Performance of corporate bond indices: an approach inspired by Merton’s model

Breukelen, N. van (2013) Performance of corporate bond indices: an approach inspired by Merton’s model.

[img]
Preview
PDF
2MB
Abstract:This thesis explores the application of using option pricing methodology in a firm value model in the evaluation of several different corporate bond types. More specifically, the aim of this thesis is to evaluate whether the application of market implied volatilities in a generalization of the Merton model results in a useful risk management tool for financial institutions. The corporate bonds returns have been obtained by modeling the corporate bonds as a nominal risk free corporate bond and equity derivatives. In order to capture the characteristics of the different types of corporate bonds put and call options have been used. The three types of bonds which have been modeled are investment grade, collateralized and high yield corporate bonds. Currently used models require a lot of factors which are not directly observable in the financial markets and therefore need to be estimated. The proposed model requires none of these factors and still tries to capture the main characteristics of the risk distribution of corporate bonds by extending the Merton model. This extension involves a risk free component, a nominal bond, and a combination of equity derivatives for modeling the three different types of corporate bonds. As these three types of corporate bonds have different characteristics it is required to model each corporate bond with different equity derivatives. We have tested the proposed model to three corporate bond benchmarks for portfolios of institutional investors. The three IBoxx benchmarks are a good representation of the complete spectrum of available bonds. The three types range from risky high yield bonds, investment grade bonds to low risk bonds protected by high quality collateral. An In-Sample test has been performed over the period 2006-2010 in order to evaluate the proposed model used for capturing the risk distribution of the three types of corporate bonds. To test whether the model is not just fitted on the in sample period, also an Out-of-Sample test is performed over the year 2011. The outcome of the In- and Out-Of-Sample test shows that, although the results vary over the three types of corporate bonds, there is evidence that modeling corporate bonds with the proposed model adequately captures the behavior of the investment grade bond index and the high yield bond index, even in the volatile time frame of the last couple of years. The contribution of the model is however foremost the replacement of unobserved inputs with market factors, thereby reducing model risk. The performance of the model differs between the corporate bond types. As we do not use specific bond factors, but try to capture the risk in the bonds using equity price movements, the model might not be able to capture specific risks of the bonds. An explanation for the differences in performance therefore might be found in the difference in riskiness of the three bond types. The model performs best with the high yield corporate bonds, which might be explained by the fact that these bonds have a high sensitivity to the equity price movements. The outcome of the proposed model for investment grade corporate bonds shows that in comparison to the high yield corporate bond model the behavior of this type of corporate bond is more difficult to capture. The behavior of collateralized corporate bonds is not adequately captured by the proposed model. This outcome shows that the proposed model needs an additional factor for capturing the specific risks of low risk bonds. The performance of the proposed model has also been compared against one of the most common ways to model corporate bonds in an ALM context. The proposed model has the benefit in comparison to the current used methods that it needs no market factors to be estimated while it still has a strong intuitive appeal. A regression analysis showed that both the proposed model and the returns of the Euro Stoxx 50 index and risk free interest rates showed that they explain the same level of variance and the standard errors are also similar. However, the proposed model has the big advantage of a better description of the left tail of the distribution, important for risk measures. This shows that the proposed model could be a good alternative for analyzing portfolios of corporate bonds in an ALM or other risk management setting.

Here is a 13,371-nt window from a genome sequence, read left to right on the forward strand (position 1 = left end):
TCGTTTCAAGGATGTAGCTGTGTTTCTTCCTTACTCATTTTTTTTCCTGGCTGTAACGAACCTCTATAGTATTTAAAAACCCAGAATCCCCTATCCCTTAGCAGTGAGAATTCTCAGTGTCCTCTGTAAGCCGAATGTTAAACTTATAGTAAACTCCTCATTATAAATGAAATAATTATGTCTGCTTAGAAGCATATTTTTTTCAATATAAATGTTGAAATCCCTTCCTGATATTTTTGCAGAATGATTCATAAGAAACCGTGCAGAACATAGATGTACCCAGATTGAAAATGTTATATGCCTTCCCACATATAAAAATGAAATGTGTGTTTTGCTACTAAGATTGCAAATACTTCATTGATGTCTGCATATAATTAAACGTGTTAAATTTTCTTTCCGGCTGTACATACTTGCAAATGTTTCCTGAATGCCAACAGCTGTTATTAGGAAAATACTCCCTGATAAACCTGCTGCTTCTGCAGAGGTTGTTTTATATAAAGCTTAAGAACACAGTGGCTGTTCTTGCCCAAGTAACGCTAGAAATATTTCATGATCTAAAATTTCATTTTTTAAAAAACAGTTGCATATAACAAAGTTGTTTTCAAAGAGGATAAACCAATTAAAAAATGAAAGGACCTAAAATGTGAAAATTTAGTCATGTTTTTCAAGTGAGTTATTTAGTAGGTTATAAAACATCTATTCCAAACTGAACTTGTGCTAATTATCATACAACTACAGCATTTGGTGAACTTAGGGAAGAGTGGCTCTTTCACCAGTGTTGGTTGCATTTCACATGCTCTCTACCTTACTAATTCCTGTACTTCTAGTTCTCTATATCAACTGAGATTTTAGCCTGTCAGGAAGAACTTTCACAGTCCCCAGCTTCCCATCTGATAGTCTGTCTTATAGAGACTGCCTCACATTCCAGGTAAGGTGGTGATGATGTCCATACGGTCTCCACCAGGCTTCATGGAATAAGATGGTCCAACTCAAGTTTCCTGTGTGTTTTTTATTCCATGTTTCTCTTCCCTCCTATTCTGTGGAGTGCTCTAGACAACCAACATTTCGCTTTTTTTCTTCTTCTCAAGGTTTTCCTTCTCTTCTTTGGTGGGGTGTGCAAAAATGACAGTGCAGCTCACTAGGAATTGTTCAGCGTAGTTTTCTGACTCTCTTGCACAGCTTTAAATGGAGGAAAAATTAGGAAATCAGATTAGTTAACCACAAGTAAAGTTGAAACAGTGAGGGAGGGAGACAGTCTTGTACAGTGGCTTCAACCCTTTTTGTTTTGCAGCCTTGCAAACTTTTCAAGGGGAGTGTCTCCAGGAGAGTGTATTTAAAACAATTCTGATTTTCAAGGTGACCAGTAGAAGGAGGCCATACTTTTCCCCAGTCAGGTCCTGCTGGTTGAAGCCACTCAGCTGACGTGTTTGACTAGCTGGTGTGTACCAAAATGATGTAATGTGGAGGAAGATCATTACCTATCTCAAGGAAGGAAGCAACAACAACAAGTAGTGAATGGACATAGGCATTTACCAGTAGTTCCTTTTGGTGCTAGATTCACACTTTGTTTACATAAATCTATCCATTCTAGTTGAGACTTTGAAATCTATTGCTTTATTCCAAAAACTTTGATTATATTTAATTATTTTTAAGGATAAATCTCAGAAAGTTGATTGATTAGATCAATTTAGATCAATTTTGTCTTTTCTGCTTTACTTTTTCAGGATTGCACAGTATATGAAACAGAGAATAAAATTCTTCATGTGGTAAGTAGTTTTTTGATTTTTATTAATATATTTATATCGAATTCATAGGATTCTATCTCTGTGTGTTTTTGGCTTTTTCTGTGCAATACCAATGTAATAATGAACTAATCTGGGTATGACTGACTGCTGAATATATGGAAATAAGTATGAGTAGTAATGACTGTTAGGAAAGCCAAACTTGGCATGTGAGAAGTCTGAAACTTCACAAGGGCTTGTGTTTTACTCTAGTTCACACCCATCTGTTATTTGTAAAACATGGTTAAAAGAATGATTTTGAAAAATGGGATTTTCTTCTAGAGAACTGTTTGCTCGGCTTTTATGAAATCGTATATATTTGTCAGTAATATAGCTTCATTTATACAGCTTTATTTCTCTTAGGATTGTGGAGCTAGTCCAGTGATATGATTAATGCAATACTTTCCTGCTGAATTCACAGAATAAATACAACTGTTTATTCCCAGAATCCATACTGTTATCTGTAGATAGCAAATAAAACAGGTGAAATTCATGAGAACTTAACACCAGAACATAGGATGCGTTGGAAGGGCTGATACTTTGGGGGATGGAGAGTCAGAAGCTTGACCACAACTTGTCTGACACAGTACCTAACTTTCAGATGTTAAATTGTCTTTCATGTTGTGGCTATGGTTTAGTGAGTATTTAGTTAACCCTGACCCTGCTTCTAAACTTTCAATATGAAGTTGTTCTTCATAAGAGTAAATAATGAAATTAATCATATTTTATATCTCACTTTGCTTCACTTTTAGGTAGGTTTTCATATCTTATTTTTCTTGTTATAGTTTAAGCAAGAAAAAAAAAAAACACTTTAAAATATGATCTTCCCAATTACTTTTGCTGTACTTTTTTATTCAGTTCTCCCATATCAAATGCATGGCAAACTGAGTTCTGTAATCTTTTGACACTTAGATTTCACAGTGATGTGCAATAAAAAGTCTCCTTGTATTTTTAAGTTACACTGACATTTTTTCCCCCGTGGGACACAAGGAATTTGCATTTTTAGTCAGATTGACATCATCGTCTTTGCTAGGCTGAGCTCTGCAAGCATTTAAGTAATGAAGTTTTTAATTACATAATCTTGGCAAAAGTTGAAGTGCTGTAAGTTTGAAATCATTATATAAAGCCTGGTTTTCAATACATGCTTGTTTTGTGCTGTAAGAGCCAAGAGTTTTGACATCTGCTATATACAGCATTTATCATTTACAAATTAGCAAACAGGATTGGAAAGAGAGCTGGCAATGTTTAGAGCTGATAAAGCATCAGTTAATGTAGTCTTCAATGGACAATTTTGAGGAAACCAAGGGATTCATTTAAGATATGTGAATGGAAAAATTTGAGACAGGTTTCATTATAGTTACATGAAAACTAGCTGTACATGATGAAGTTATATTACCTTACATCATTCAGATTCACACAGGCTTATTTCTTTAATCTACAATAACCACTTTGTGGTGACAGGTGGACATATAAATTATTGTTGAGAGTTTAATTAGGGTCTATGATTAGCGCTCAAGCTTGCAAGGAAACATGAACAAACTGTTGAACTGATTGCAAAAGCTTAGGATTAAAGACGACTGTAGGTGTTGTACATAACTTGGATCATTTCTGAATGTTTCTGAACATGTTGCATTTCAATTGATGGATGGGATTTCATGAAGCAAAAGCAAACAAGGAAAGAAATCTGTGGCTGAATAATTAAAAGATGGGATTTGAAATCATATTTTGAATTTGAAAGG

Item Type:Essay (Master)
Faculty:BMS: Behavioural, Management and Social Sciences
Subject:85 business administration, organizational science
Programme:Business Administration MSc (60644)
Link to this item:http://purl.utwente.nl/essays/63853
Export this item as:BibTeX
EndNote
HTML Citation
Reference Manager

 

Repository Staff Only: item control page